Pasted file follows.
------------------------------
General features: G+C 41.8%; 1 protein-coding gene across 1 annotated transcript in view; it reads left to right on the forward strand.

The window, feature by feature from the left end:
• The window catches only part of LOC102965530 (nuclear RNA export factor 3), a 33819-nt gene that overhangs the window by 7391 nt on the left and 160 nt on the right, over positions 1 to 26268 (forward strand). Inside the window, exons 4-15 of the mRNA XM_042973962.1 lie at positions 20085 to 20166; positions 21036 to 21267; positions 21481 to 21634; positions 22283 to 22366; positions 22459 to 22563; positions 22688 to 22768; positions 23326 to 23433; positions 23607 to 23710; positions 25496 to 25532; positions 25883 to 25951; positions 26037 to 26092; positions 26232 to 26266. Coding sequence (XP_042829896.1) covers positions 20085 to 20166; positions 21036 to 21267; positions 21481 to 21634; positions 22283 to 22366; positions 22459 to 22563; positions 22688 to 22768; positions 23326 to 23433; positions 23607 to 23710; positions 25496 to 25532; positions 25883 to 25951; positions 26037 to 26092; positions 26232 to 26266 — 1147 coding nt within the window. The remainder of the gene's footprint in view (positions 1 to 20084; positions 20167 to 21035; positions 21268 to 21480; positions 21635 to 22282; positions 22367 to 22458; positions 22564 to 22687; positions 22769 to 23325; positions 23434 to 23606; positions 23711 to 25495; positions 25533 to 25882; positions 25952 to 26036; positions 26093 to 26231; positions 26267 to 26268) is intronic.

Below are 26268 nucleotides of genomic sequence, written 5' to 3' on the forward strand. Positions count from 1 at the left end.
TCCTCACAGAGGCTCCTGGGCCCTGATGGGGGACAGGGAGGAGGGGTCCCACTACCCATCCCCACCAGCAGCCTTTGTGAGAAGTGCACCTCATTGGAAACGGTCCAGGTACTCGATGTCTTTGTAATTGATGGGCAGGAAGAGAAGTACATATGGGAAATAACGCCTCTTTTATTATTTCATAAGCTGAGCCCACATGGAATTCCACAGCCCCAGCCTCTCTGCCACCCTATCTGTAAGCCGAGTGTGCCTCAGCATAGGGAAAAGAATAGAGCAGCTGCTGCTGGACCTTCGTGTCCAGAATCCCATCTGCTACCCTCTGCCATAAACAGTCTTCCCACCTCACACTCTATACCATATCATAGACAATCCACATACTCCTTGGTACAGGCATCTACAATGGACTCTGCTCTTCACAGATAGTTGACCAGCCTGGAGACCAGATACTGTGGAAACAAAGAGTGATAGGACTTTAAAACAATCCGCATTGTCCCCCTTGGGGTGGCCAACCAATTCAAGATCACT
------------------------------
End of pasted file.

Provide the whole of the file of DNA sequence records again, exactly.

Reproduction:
General features: G+C 41.8%; 1 protein-coding gene across 1 annotated transcript in view; it reads left to right on the forward strand.

The window, feature by feature from the left end:
• The window catches only part of LOC102965530 (nuclear RNA export factor 3), a 33819-nt gene that overhangs the window by 7391 nt on the left and 160 nt on the right, over positions 1 to 26268 (forward strand). Inside the window, exons 4-15 of the mRNA XM_042973962.1 lie at positions 20085 to 20166; positions 21036 to 21267; positions 21481 to 21634; positions 22283 to 22366; positions 22459 to 22563; positions 22688 to 22768; positions 23326 to 23433; positions 23607 to 23710; positions 25496 to 25532; positions 25883 to 25951; positions 26037 to 26092; positions 26232 to 26266. Coding sequence (XP_042829896.1) covers positions 20085 to 20166; positions 21036 to 21267; positions 21481 to 21634; positions 22283 to 22366; positions 22459 to 22563; positions 22688 to 22768; positions 23326 to 23433; positions 23607 to 23710; positions 25496 to 25532; positions 25883 to 25951; positions 26037 to 26092; positions 26232 to 26266 — 1147 coding nt within the window. The remainder of the gene's footprint in view (positions 1 to 20084; positions 20167 to 21035; positions 21268 to 21480; positions 21635 to 22282; positions 22367 to 22458; positions 22564 to 22687; positions 22769 to 23325; positions 23434 to 23606; positions 23711 to 25495; positions 25533 to 25882; positions 25952 to 26036; positions 26093 to 26231; positions 26267 to 26268) is intronic.

Below are 26268 nucleotides of genomic sequence, written 5' to 3' on the forward strand. Positions count from 1 at the left end.
TCCTCACAGAGGCTCCTGGGCCCTGATGGGGGACAGGGAGGAGGGGTCCCACTACCCATCCCCACCAGCAGCCTTTGTGAGAAGTGCACCTCATTGGAAACGGTCCAGGTACTCGATGTCTTTGTAATTGATGGGCAGGAAGAGAAGTACATATGGGAAATAACGCCTCTTTTATTATTTCATAAGCTGAGCCCACATGGAATTCCACAGCCCCAGCCTCTCTGCCACCCTATCTGTAAGCCGAGTGTGCCTCAGCATAGGGAAAAGAATAGAGCAGCTGCTGCTGGACCTTCGTGTCCAGAATCCCATCTGCTACCCTCTGCCATAAACAGTCTTCCCACCTCACACTCTATACCATATCATAGACAATCCACATACTCCTTGGTACAGGCATCTACAATGGACTCTGCTCTTCACAGATAGTTGACCAGCCTGGAGACCAGATACTGTGGAAACAAAGAGTGATAGGACTTTAAAACAATCCGCATTGTCCCCCTTGGGGTGGCCAACCAATTCAAGATCACT